One bad apple doesn’t always ruin the batch.
If you haven’t noticed by now, Aksys Games has been on a bit of a roll with its otome releases. Were it not for the PlayStation Vita’s particular place in history, most of them would pass by without much fanfare. Bad Apple Wars, a game with the most eyeroll-worthy title this year, is just such a game that instead has been propelled from the niche otome shadows and into the Vita-loyalists’ spotlight. Sure, Bad Apple Wars is filled with the standard tropes we’ve all come to expect, but it also has one of the best setups I’d seen from a visual novel in quite some time.
The game’s protagonist, Rinka, is on her way to her first day of high school before a terrible accident sends her to the afterlife. Waking up at NEVAEH Academy, a school for the dead, students in this scholarly limbo are told that they’ve been offered a second chance. Yet, not everyone takes the eclectic administrators at their word. Those that follow the rules eventually turn into Good Apples, losing their sense of self in the process. Those that disobey are marked as Bad Apples, delinquents who take it upon themselves to break the rules in order to hold onto their identities.
From the beginning of the game, you are forced to take a side. Do you join the titular Bad Apples? Or do you follow the rules and join The Perfects, a group of mask-wearing enforcers who oppose the Bad Apples? The question may seem intriguing, unfortunately the game never uses any nuance in portraying the two sides. It’s clear from the get-go that there is a “good side” and a “bad side”, and even worse is how the game forces you to decide by thrusting the protagonist into an awkward situation robbing the choice of any immediate gravity or weight.
The decision you make isn’t necessarily tangential to the overarching narrative of Bad Apple Wars, but instead simply closes or opens different romance options depending on the choice you make. It makes the whole exercise feel a bit depressing once you notice the gears in the machinery at work. In fact, that same disappointment is felt throughout every choice in the game, outside of romantic options. It seems the game isn’t as interested in providing a changing and fluid story as much as it wants to just give you hunky, emotionally absent men to gawk at – but who’s complaining?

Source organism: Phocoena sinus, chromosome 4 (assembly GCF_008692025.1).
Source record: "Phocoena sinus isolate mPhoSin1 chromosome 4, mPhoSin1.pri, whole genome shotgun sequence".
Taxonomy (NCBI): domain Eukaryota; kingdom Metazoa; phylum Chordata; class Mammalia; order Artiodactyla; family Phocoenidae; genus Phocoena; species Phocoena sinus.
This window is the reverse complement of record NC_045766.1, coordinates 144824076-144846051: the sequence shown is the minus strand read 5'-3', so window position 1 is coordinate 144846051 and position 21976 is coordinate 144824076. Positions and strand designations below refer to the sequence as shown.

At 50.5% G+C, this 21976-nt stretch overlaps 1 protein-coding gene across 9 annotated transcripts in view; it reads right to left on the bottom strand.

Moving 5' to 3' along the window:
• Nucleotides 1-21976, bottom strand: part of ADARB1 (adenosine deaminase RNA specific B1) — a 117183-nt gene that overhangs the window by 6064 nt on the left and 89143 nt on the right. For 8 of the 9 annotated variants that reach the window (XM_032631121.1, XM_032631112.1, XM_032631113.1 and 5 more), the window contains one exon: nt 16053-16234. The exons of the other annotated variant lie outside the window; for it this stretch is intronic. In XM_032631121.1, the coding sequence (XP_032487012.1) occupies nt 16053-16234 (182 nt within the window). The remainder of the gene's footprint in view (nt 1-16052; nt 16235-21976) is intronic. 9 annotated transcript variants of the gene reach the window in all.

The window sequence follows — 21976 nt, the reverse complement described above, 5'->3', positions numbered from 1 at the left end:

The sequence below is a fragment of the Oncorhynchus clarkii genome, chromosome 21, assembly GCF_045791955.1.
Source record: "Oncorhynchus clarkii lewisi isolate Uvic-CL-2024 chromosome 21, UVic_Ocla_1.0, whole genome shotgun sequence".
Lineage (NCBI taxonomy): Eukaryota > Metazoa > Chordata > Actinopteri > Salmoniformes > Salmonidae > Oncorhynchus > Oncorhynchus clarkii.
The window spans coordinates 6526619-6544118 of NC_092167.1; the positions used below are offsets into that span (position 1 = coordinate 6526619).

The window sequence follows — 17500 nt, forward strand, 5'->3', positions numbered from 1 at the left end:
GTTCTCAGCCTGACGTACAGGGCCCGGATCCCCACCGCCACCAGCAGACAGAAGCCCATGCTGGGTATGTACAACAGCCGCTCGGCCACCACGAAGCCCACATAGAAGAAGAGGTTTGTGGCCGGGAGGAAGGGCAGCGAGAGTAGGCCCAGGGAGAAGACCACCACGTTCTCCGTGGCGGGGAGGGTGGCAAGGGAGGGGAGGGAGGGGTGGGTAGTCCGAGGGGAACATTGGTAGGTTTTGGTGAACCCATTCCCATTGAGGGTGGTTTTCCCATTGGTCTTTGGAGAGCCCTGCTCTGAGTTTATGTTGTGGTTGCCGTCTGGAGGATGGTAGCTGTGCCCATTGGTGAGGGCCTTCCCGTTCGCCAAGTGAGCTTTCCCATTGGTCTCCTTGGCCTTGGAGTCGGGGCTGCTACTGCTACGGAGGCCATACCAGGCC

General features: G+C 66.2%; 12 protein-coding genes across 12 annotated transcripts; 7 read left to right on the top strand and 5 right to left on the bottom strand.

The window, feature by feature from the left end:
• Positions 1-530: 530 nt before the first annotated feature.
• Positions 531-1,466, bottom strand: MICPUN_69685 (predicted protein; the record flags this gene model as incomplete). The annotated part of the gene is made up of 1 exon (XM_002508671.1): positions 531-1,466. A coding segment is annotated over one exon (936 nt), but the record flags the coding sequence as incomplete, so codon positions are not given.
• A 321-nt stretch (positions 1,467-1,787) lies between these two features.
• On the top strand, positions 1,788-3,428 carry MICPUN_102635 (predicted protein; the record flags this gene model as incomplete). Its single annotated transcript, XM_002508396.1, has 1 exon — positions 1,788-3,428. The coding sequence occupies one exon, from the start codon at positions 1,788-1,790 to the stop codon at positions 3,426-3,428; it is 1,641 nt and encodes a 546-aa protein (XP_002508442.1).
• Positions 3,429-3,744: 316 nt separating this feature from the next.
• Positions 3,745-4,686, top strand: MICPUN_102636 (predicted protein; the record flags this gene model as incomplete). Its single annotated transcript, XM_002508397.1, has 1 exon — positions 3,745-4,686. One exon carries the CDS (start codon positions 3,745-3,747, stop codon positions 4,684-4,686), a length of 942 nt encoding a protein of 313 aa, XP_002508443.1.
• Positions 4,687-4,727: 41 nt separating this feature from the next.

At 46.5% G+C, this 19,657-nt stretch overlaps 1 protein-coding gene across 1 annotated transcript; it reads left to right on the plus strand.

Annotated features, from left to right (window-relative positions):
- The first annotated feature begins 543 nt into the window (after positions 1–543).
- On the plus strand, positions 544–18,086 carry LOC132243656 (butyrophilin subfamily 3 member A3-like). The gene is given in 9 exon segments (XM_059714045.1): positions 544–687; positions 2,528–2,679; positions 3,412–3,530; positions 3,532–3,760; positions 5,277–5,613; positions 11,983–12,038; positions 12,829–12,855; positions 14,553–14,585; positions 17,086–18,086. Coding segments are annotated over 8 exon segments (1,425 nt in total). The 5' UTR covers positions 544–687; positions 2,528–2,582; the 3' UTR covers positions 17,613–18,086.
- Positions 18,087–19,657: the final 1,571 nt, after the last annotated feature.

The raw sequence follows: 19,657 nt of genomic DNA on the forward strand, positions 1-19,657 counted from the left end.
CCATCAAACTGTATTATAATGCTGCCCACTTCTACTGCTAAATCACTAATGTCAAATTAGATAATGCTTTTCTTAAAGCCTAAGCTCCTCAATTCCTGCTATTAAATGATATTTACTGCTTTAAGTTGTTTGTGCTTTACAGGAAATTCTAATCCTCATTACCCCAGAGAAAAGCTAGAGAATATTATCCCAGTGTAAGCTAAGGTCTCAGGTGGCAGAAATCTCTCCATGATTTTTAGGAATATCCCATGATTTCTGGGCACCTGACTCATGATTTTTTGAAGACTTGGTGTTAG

Did I mention how emotionally absent the cast is? For a group of delinquents fighting tooth and nail to hold on to their individuality, they all seem rather flat. At least, for the most part. There are a few standouts, like a character that sews everyone’s clothes and a high schooler who thinks he’s a samurai, but most of the Bad Apples seem ridiculously empty. Even after spending time enough time with them to activate a Soul Touch – a moment where you must literally touch certain portions of the screen (you can see where this is going) – there’s a surprising lack of heart in these romantic moments. While the protagonist will seem to go on and on about how nervous or fluttered she is, everyone in the game seems to be too cool for school.
It doesn’t help that much of Bad Apple Wars’ art seems to be fairly mediocre. That’s not to say it’s bad, but I can’t help compare it to numerous better looking visual novels that have come out as of late. While a few of the main romance options seem to always be in revealing poses, showing off their abs or letting their jackets fall halfway off, the game lacks any sort of impact or movement. CGs are relegated to Soul Touch sessions and big story moments alone, and action scenes feel empty without any accompanying animation to liven things up.
It may sound that I had a terrible time with Bad Apple Wars, which isn’t totally true. Once things get going, the plot is interesting enough that it pulls you in with ease. As the Bad Apples attempt to break the NEVAEH Academy’s seven unbreakable rules, the game culminates as they try to take a bite from the infamous forbidden apple, which the Bad Apples believe will take them back to their previous lives. No matter which side you pick, be it the Bad Apples or The Perfects, Bad Apple Wars treads some interesting ground asking questions about identity, purpose, and what it means to be alive. When placed in the context of Japan’s modern society, the abusive relationship portrayed between The Perfects and The Bad Apples is important. A lot of it can feel a bit one-sided at times, but its style helps overcome any lacking charm.
For fans of otome games, Bad Apple Wars may feel like a love-it-or-hate-it experience that will mostly depend on how much you’re able to put up with. If you’re able to find aspects of the characters you like, its romance subplots will probably pay off. Yet, even if you can’t, there’s an interesting enough plot that will make its few hours long of a campaign feel justified.